The Myth of Balance in Nature

The “balance in nature” myth is one of the more persistent examples of environmental wishful thinking. In 2009, biologist John C. Kricher was rightly compelled to pen an entire book debunking it. The myth reflects our understandable desire for a stable world with a climate and the habitats that suit us and the other species we like. But the myth is also another form of Edenism, the desire for a paradise and the constant fear (even alarm) that we are violating paradise.

Scientifically speaking, there is no equilibrium in nature. Instead, there is constant flux, minor and massive disturbances, the striving of all life forms to survive and reproduce, and (of course) competition among various species. All of this comports with Darwin’s theory of biological evolution.

The myth of balance in nature is an old one. Perhaps the most prominent late 19th century proponent was botanist Frederic Edward Clements, who conceived of a “climax” stage of ecology. In the 1970s, high school biology classes were still teaching about “pioneer” tree species that first populated an open space, followed by a “natural succession” of other species, ending in a “climax forest.” The climax forest then supposedly represented an equilibrium habitat.

But even back in the 1950s, Henry Allen Gleason was ahead of his time when he offered a more insightful interpretation of “continuum ecology” involving various fauna and flora competing to survive in intricate habitats. Today, the better biologists appreciate constant ecological flux, using terms like “unpredictable” and “irregular disturbance.”

“Balance” in nature is thus far more a figment of popular culture imagination. It does not reflect a useful approach for understanding ecological habitats.

Rock climbers scaling some off-balance basalt in Eugene, Oregon (author’s photo, 2011)

By the way, “habitat” is the more accurate concept, not “ecosystem.” “Ecosystem” is also a wishful thinking concept borrowed from physics. We wish there was an ecological “system” that we understood with the clarity of mathematics. Instead, we try to understand various species in their habitats, but we never even know all the ecological components therein, much less all the cause-and-effect relationships among those components. And, before we know it, the few parts we partially understand have themselves changed. If ecosystems actually existed, we could define where one ended and another began. We cannot. And to pursue the endless horizon of edgeless ecosystems only seems to lead to romantic notions like the “Gaia Hypothesis;” James Lovelock’s idea of the entire earth being a living organism. But why stop at the earth? Meteors continue to enter earth’s “ecosystems.” The sun continues to affect the entire planet with varying degrees of solar radiation. At that point, “ecosystem” has reached its natural trajectory as an untenable absurdity for attempting to understand ecology.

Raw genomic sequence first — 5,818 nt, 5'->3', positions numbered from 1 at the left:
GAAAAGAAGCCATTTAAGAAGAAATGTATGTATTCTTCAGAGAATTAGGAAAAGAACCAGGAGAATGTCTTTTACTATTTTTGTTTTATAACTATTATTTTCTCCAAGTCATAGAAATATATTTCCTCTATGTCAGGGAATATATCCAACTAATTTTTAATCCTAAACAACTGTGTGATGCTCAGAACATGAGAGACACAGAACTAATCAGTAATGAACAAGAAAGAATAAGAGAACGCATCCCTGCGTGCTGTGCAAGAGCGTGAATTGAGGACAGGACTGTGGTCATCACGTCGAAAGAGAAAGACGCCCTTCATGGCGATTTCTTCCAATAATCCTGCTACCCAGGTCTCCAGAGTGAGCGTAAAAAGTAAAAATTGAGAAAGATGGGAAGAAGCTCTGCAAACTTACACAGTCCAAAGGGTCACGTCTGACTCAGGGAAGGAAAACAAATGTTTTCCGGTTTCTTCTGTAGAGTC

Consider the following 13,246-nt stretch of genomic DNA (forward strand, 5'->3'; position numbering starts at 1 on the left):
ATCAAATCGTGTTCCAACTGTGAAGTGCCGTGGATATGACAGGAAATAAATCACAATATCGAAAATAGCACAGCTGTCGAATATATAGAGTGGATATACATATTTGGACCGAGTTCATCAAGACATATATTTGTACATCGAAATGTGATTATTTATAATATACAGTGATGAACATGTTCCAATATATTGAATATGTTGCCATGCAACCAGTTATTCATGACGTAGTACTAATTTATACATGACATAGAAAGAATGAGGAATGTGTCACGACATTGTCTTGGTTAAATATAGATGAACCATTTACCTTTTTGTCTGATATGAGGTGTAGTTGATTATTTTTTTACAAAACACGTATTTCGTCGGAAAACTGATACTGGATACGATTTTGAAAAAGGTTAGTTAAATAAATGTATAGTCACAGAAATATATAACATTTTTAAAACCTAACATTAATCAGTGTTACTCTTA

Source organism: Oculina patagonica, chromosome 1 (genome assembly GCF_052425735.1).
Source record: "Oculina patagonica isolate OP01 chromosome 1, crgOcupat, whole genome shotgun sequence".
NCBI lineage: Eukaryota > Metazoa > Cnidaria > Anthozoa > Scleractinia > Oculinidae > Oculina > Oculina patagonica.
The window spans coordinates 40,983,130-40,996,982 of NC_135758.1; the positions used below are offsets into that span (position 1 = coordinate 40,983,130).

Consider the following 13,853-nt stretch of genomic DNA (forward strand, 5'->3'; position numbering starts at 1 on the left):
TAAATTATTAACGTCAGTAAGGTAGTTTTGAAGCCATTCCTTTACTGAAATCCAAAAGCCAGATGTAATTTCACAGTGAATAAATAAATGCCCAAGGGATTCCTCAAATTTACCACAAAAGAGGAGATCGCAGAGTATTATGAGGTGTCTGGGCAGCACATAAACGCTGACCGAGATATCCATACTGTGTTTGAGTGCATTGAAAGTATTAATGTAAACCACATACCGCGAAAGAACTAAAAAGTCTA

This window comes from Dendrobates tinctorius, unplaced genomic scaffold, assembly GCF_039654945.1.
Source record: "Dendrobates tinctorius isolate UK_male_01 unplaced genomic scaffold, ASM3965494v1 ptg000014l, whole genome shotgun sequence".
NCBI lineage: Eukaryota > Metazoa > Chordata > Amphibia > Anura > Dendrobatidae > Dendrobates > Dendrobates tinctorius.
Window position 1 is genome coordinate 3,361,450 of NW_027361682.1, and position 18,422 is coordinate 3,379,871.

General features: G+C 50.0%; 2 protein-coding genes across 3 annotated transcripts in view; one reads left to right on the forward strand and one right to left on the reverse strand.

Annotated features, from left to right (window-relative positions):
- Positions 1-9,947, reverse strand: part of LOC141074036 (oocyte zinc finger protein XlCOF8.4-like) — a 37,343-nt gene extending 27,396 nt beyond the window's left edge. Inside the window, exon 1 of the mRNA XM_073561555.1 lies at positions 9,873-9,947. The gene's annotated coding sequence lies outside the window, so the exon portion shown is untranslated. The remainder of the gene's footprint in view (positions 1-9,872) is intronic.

Concepts like “balance in nature” and “ecosystems” reflect cultural values, not scientific truths. In fact, popular environmental notions regularly confuse and conflate scientific truths (no matter how tentative) with philosophical values. Presupposed worldviews often contradict core scientific methodology, so one of the best caveats in science is simply acknowledging that there is so much we do not yet know. Such humble open inquiry is highly conducive to learning new facts, and an added incentive to remain curious and exploratory.

Copyright © 2022 Will Sarvis. All rights reserved.


Michael G. Barbour, “Ecological Fragmentation in the Fifties,” in Uncommon Ground: Toward Reinventing Nature, edited by William Cronon (NY: W.W. Norton & Co., 1995), 233–43.

Peter J. Bowler, The Norton History of Environmental Sciences (NY: W.W. Norton & Co., 1993), 508, 516, 517, 524–25, 544-45, 546.

Alston Chase, In a Dark Wood: The Fight Over Forests and the Rising Tyranny of Ecology (NY: Houghton Mifflin, 1995), 106, 108.

John C. Kricher, The Balance of Nature: Ecology’s Enduring Myth (Princeton: Princeton University Pr., 2009), 91–92, 109.

Malcolm Nicolson, “Henry Allan Gleason and the Individualistic Hypothesis: The Structure of a Botanist’s Career,” Botanical Review 56, no. 2 (April-June, 1990): 107–08, 111–14.

S.T.A. Pickett and P.S. White, eds, The Ecology of Natural Disturbance and Patch Dynamics (Orlando, FL: Academic Pr., 1985), xiii, 12, 374, 376, 383.

Donald Worster, Nature’s Economy: A History of Ecological Ideas, 2nd ed. (NY: Cambridge University Pr., 1994), chapter 11.



Author of Embracing Philanthropic Environmentalism and other books.

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Will Sarvis

Author of Embracing Philanthropic Environmentalism and other books.